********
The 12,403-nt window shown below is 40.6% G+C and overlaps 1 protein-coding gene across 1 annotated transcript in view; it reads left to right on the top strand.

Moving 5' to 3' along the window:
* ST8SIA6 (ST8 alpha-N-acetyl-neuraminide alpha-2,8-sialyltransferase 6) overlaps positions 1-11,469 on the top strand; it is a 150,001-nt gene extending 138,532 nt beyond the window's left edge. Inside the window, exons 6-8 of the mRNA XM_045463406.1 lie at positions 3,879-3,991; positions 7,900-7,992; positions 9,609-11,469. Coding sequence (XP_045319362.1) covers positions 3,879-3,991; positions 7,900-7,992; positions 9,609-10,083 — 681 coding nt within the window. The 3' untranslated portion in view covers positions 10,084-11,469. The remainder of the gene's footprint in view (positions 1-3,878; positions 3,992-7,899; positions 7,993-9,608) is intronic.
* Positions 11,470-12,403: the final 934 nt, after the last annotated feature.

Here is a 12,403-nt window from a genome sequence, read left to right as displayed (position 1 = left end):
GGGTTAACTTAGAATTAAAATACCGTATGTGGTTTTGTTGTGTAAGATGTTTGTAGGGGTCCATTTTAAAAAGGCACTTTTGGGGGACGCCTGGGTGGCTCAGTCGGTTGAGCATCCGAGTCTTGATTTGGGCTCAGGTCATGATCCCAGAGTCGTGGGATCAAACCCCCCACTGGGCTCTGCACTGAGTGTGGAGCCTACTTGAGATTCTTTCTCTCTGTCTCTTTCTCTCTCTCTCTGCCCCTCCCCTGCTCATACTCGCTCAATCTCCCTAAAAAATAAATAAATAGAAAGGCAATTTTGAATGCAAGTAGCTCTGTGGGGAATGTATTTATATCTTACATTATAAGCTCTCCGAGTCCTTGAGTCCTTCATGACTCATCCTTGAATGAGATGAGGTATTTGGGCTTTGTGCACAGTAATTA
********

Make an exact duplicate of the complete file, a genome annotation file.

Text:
The 12,403-nt window shown below is 40.6% G+C and overlaps 1 protein-coding gene across 1 annotated transcript in view; it reads left to right on the top strand.

Moving 5' to 3' along the window:
* ST8SIA6 (ST8 alpha-N-acetyl-neuraminide alpha-2,8-sialyltransferase 6) overlaps positions 1-11,469 on the top strand; it is a 150,001-nt gene extending 138,532 nt beyond the window's left edge. Inside the window, exons 6-8 of the mRNA XM_045463406.1 lie at positions 3,879-3,991; positions 7,900-7,992; positions 9,609-11,469. Coding sequence (XP_045319362.1) covers positions 3,879-3,991; positions 7,900-7,992; positions 9,609-10,083 — 681 coding nt within the window. The 3' untranslated portion in view covers positions 10,084-11,469. The remainder of the gene's footprint in view (positions 1-3,878; positions 3,992-7,899; positions 7,993-9,608) is intronic.
* Positions 11,470-12,403: the final 934 nt, after the last annotated feature.

Here is a 12,403-nt window from a genome sequence, read left to right as displayed (position 1 = left end):
GGGTTAACTTAGAATTAAAATACCGTATGTGGTTTTGTTGTGTAAGATGTTTGTAGGGGTCCATTTTAAAAAGGCACTTTTGGGGGACGCCTGGGTGGCTCAGTCGGTTGAGCATCCGAGTCTTGATTTGGGCTCAGGTCATGATCCCAGAGTCGTGGGATCAAACCCCCCACTGGGCTCTGCACTGAGTGTGGAGCCTACTTGAGATTCTTTCTCTCTGTCTCTTTCTCTCTCTCTCTGCCCCTCCCCTGCTCATACTCGCTCAATCTCCCTAAAAAATAAATAAATAGAAAGGCAATTTTGAATGCAAGTAGCTCTGTGGGGAATGTATTTATATCTTACATTATAAGCTCTCCGAGTCCTTGAGTCCTTCATGACTCATCCTTGAATGAGATGAGGTATTTGGGCTTTGTGCACAGTAATTA